Santa Ana

Avenatti Granted More Freedom to Travel While Out on Bail

Over the objections of prosecutors, attorney Michael Avenatti was granted relaxed terms for traveling to tend to his cross- country court cases and other work-related obligations by a federal judge in Santa Ana Monday.

The embattled attorney, who obtained notoriety when he represented adult actress Stormy Daniels in her legal dispute with President Donald Trump, did not want to have to get permission from prosecutors every time he had to travel out of state.

U.S. District Judge John Early ordered Avenatti to give pretrial services officials two business days' notice before he travels out of state.

Avenatti does not have to notify court officials when he is attending to his criminal cases in New York, where he is charged with embezzling from Daniels and extortion of shoe giant Nike.

Assistant U.S. Attorney Brett Sagel argued that Avenatti should get permission from federal prosecutors here so they can confirm that the travel is for legitimate business.

Early noted new bail reform laws that call for less restrictive terms while a defendant is out of custody.

Sagel also noted the State Bar of California filed a petition June 3 seeking to place Avenatti on "involuntary inactive status," so "he may no longer be a lawyer anymore," and that would cut down on his valid reasons for traveling outside of New York and Southern California.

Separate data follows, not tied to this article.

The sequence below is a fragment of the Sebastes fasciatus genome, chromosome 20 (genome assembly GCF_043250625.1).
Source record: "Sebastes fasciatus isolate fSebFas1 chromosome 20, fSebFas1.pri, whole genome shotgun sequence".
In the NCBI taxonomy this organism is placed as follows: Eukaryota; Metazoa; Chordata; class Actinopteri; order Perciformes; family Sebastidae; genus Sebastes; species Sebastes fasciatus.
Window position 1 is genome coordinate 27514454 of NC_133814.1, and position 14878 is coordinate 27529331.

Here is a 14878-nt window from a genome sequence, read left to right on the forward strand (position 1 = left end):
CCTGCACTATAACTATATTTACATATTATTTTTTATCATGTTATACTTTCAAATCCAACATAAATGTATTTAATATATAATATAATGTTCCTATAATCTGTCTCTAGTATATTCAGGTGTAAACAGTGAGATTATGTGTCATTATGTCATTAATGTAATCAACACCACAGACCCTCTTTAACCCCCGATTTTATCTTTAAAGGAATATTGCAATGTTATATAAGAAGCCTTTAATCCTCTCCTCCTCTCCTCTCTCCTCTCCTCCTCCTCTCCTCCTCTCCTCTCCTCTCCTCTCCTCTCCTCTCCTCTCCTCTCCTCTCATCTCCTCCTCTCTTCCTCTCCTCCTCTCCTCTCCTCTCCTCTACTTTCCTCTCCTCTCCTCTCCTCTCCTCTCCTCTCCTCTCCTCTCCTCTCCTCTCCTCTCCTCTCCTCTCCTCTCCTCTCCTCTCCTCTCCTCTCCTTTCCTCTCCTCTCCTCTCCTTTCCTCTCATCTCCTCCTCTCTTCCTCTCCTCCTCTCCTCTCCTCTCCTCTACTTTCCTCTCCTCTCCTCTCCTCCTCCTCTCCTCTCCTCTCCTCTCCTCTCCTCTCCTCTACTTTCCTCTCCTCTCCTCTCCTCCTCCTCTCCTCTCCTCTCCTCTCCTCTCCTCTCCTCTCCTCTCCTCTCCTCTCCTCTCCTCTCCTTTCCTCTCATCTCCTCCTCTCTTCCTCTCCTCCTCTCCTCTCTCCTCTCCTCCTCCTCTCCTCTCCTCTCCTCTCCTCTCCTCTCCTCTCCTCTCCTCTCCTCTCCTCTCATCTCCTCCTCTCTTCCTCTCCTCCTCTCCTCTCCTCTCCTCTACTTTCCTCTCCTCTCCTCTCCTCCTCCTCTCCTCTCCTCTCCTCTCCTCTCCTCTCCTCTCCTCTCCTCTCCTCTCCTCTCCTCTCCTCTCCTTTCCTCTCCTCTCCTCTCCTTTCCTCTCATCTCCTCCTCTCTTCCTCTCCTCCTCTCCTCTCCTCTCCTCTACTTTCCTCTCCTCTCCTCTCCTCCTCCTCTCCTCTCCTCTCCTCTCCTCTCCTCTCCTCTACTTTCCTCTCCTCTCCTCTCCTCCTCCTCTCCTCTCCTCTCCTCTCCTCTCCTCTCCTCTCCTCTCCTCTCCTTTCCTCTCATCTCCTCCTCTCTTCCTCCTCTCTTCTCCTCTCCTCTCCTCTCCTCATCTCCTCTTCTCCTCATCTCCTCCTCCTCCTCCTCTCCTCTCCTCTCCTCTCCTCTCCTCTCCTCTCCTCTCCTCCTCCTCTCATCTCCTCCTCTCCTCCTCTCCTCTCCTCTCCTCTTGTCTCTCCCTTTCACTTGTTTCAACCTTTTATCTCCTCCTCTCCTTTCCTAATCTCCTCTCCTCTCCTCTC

Early noted that Avenatti might still have business handing off various cases in other states. Avenatti has been providing evidence in the sexual abuse case against singer R. Kelly in Chicago.

Pretrial services officials had recommended 48-hour notice before traveling, but after hearing Sagel's appeals, Early modified it to two business days heads up.

Avenatti's attorney, Dean Steward, told Early that his client "has traveled extensively since I've represented him."

Steward said relaxing the rules "takes the burden off of everyone else." Avenatti had sought just 24 hours notice before traveling.

"At times he has to move quickly," Steward said. "Twenty-four hours is pretty much the standard."

If the two-days notice turns out to be "unworkable" for Avenatti then Early said he would reconsider it.

"I'm very pleased with the outcome," Avenatti told reporters after the hearing. "There should have never been a need for a hearing. And I'm looking forward to getting back to business."

Avenatti was indicted in Orange County for allegedly stealing millions of dollars from five clients, including a paraplegic man who had won a $4 million settlement but only got a portion of it in payments never exceeding $1,900. He is also accused of filing bogus tax returns.

Copyright CNS - City News Service
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